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When Your Prospect Says Your Price Is Too High
How often do you hear this familiar response? If you're like most salespeople you hear it far more often than you would like to hear it. Unless, of course, your price is so low that your customers don't want the secret to get out!
Everything has a price. The question is simply this: What is someone willing to pay to get it? But there are other, more important questions, too.
· What are you willing to comfortably ask for your product?
· Are you really sold on your product, its price and value?
· Are you prepared to - and capable of - defending your price?
· What is your product's perceived value to your customer?
· What are the benefits and the long-term payoff of ownership to your prospect or customer?
· Who are you selling your product to...do they appreciate value...or are they purely a commodity buyer?
· How capable are you of presenting your product in such a way that it will never be seen as a commodity?
· Are you entering accounts too low...so low that every purchase decision is driven by price?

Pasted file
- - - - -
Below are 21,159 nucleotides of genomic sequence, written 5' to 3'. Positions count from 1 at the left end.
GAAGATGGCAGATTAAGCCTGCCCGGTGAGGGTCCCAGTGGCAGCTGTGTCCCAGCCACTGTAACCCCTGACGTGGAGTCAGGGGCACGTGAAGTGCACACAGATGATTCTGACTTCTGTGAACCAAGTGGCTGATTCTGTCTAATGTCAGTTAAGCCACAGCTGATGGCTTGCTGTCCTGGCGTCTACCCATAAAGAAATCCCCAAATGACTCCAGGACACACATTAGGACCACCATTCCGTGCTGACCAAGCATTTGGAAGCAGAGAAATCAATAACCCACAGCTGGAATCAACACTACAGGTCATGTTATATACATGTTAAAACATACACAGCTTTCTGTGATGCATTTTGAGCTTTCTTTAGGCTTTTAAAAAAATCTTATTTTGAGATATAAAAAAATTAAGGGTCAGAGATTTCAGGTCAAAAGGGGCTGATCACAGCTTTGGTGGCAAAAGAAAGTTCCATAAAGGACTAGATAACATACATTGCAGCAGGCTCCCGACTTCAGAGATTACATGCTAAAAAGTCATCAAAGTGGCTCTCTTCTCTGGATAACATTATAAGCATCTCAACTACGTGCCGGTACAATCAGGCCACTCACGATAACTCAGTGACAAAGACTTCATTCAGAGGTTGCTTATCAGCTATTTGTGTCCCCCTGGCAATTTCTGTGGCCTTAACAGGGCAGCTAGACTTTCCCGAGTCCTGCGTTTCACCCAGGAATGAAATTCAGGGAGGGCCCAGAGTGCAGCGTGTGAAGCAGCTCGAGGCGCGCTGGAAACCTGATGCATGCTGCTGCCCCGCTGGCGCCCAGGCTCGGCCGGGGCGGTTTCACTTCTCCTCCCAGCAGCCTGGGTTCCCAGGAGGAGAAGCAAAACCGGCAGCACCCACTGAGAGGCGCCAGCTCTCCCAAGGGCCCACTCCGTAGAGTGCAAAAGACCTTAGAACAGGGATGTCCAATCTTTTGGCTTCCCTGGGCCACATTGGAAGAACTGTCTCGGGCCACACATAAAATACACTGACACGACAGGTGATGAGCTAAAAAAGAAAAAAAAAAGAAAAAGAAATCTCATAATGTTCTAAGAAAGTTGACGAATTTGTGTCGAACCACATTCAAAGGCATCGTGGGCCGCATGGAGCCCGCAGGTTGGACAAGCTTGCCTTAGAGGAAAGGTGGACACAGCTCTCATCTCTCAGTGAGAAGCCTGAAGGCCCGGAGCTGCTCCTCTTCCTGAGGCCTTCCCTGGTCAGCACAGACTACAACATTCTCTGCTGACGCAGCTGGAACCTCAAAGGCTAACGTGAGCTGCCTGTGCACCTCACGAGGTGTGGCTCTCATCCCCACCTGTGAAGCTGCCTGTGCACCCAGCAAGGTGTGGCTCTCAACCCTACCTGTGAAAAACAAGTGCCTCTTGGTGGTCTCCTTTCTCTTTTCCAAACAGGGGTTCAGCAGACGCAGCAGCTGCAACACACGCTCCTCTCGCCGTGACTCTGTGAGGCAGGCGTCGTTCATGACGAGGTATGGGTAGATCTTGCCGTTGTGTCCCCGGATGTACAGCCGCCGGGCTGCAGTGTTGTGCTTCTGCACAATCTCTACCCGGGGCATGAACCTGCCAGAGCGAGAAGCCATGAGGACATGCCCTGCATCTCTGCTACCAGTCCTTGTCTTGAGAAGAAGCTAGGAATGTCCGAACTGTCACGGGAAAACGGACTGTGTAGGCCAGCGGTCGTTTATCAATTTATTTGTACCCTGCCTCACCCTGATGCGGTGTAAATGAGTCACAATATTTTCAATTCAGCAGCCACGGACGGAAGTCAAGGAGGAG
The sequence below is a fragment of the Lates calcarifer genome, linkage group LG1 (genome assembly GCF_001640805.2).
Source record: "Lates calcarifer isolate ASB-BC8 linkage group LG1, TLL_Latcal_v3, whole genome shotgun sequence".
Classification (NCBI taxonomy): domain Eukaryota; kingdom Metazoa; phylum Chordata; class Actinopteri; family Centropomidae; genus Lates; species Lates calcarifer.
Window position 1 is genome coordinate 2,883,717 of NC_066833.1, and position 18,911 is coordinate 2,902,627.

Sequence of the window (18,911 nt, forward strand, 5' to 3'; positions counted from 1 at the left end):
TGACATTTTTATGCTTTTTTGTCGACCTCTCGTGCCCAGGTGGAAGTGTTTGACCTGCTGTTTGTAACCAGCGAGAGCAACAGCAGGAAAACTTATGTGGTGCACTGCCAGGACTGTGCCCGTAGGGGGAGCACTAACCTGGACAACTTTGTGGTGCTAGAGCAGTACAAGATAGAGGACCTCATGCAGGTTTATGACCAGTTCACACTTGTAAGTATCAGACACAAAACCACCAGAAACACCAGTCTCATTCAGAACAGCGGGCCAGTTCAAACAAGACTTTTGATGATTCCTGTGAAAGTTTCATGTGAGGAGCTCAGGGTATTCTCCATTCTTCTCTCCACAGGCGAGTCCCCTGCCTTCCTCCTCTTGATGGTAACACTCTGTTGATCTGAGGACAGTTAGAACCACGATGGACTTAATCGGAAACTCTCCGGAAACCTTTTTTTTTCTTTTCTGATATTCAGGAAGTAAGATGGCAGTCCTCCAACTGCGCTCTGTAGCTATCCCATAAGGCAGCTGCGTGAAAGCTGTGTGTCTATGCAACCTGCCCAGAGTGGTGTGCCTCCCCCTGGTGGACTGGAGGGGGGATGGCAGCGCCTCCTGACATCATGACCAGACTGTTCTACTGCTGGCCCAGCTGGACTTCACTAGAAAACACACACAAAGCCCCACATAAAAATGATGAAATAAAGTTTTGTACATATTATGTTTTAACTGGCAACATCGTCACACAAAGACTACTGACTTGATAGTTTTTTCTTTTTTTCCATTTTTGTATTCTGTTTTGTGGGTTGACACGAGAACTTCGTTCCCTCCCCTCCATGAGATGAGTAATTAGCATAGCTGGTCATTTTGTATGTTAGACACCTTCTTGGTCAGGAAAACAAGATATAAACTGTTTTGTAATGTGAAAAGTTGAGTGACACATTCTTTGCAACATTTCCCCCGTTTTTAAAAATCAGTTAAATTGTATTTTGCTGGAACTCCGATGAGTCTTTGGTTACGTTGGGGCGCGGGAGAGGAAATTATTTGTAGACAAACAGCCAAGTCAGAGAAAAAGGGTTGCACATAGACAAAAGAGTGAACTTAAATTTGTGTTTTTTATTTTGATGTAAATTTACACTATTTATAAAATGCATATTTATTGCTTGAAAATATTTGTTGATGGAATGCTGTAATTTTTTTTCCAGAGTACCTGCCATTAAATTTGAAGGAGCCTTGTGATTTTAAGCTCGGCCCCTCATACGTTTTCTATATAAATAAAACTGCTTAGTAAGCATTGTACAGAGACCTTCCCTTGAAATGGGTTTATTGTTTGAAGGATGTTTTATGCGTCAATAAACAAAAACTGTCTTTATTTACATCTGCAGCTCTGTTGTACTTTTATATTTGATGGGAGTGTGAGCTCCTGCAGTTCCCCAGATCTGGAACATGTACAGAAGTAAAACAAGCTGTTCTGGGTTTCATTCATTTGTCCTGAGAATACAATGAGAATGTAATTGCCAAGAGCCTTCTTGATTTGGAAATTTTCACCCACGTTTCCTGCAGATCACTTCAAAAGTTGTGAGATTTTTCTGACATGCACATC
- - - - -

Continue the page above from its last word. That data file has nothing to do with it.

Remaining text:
Let's take a look at some basics as they relate to your ability to present, justify and ultimately withstand the inevitable price assault that will be made on you and your price.
Here they are:
· Never prematurely present your price until you are in a position to justify how its' perceived value exceeds your asking price. If you prematurely or incorrectly present your price you will never be able to justify it to your customer.
· Unless you're sold, no one else will be either. Bottom line? If you don't legitimately, 100%, all of the time, believe your price is fair for what you are offering you will never present it with conviction.
· Never give the impression that your price is negotiable or that you are not presenting your best price the first time for every customer.
· Always be ready to justify and defend any assault on your price. Be in a position to explain how the benefits of ownership far outweigh the initial price of acquisition and the cost of ownership.
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Copyright © 2002, Bill Brooks
Copyright © 2002, The Negotiator Magazine